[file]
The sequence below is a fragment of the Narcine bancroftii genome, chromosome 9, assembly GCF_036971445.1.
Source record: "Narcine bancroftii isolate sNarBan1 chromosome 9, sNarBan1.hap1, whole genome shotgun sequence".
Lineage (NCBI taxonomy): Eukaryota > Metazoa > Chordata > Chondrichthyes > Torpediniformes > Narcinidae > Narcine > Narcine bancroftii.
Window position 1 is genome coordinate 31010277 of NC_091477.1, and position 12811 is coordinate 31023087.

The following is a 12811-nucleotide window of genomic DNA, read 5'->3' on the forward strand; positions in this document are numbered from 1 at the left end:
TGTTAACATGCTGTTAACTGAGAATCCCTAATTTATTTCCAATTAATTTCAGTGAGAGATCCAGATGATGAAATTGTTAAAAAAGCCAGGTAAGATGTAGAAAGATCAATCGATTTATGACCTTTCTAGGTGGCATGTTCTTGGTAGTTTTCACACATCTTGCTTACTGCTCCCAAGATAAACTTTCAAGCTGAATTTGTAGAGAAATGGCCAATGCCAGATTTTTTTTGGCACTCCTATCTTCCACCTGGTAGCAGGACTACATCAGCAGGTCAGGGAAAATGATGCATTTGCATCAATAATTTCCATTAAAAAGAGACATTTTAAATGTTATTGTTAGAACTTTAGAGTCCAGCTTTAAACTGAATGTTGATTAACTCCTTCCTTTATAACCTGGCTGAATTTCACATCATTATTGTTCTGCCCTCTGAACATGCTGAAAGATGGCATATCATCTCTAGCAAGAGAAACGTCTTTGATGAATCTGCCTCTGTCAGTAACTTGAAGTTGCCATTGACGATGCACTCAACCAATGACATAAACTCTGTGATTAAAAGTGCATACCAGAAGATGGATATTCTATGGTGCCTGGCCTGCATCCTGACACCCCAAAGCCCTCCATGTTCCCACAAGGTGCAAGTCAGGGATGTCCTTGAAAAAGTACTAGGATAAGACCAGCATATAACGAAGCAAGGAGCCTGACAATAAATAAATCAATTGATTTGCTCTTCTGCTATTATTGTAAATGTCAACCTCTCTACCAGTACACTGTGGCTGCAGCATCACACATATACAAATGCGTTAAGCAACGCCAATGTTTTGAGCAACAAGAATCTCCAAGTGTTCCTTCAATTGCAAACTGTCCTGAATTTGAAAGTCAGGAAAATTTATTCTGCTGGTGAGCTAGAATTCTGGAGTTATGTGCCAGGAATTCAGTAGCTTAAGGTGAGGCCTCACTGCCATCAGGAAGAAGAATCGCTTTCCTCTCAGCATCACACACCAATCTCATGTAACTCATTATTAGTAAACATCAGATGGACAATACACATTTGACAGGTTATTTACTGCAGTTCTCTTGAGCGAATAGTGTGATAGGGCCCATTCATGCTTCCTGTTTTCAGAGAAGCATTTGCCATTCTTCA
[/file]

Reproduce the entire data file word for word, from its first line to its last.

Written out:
The sequence below is a fragment of the Narcine bancroftii genome, chromosome 9, assembly GCF_036971445.1.
Source record: "Narcine bancroftii isolate sNarBan1 chromosome 9, sNarBan1.hap1, whole genome shotgun sequence".
Lineage (NCBI taxonomy): Eukaryota > Metazoa > Chordata > Chondrichthyes > Torpediniformes > Narcinidae > Narcine > Narcine bancroftii.
Window position 1 is genome coordinate 31010277 of NC_091477.1, and position 12811 is coordinate 31023087.

The following is a 12811-nucleotide window of genomic DNA, read 5'->3' on the forward strand; positions in this document are numbered from 1 at the left end:
TGTTAACATGCTGTTAACTGAGAATCCCTAATTTATTTCCAATTAATTTCAGTGAGAGATCCAGATGATGAAATTGTTAAAAAAGCCAGGTAAGATGTAGAAAGATCAATCGATTTATGACCTTTCTAGGTGGCATGTTCTTGGTAGTTTTCACACATCTTGCTTACTGCTCCCAAGATAAACTTTCAAGCTGAATTTGTAGAGAAATGGCCAATGCCAGATTTTTTTTGGCACTCCTATCTTCCACCTGGTAGCAGGACTACATCAGCAGGTCAGGGAAAATGATGCATTTGCATCAATAATTTCCATTAAAAAGAGACATTTTAAATGTTATTGTTAGAACTTTAGAGTCCAGCTTTAAACTGAATGTTGATTAACTCCTTCCTTTATAACCTGGCTGAATTTCACATCATTATTGTTCTGCCCTCTGAACATGCTGAAAGATGGCATATCATCTCTAGCAAGAGAAACGTCTTTGATGAATCTGCCTCTGTCAGTAACTTGAAGTTGCCATTGACGATGCACTCAACCAATGACATAAACTCTGTGATTAAAAGTGCATACCAGAAGATGGATATTCTATGGTGCCTGGCCTGCATCCTGACACCCCAAAGCCCTCCATGTTCCCACAAGGTGCAAGTCAGGGATGTCCTTGAAAAAGTACTAGGATAAGACCAGCATATAACGAAGCAAGGAGCCTGACAATAAATAAATCAATTGATTTGCTCTTCTGCTATTATTGTAAATGTCAACCTCTCTACCAGTACACTGTGGCTGCAGCATCACACATATACAAATGCGTTAAGCAACGCCAATGTTTTGAGCAACAAGAATCTCCAAGTGTTCCTTCAATTGCAAACTGTCCTGAATTTGAAAGTCAGGAAAATTTATTCTGCTGGTGAGCTAGAATTCTGGAGTTATGTGCCAGGAATTCAGTAGCTTAAGGTGAGGCCTCACTGCCATCAGGAAGAAGAATCGCTTTCCTCTCAGCATCACACACCAATCTCATGTAACTCATTATTAGTAAACATCAGATGGACAATACACATTTGACAGGTTATTTACTGCAGTTCTCTTGAGCGAATAGTGTGATAGGGCCCATTCATGCTTCCTGTTTTCAGAGAAGCATTTGCCATTCTTCA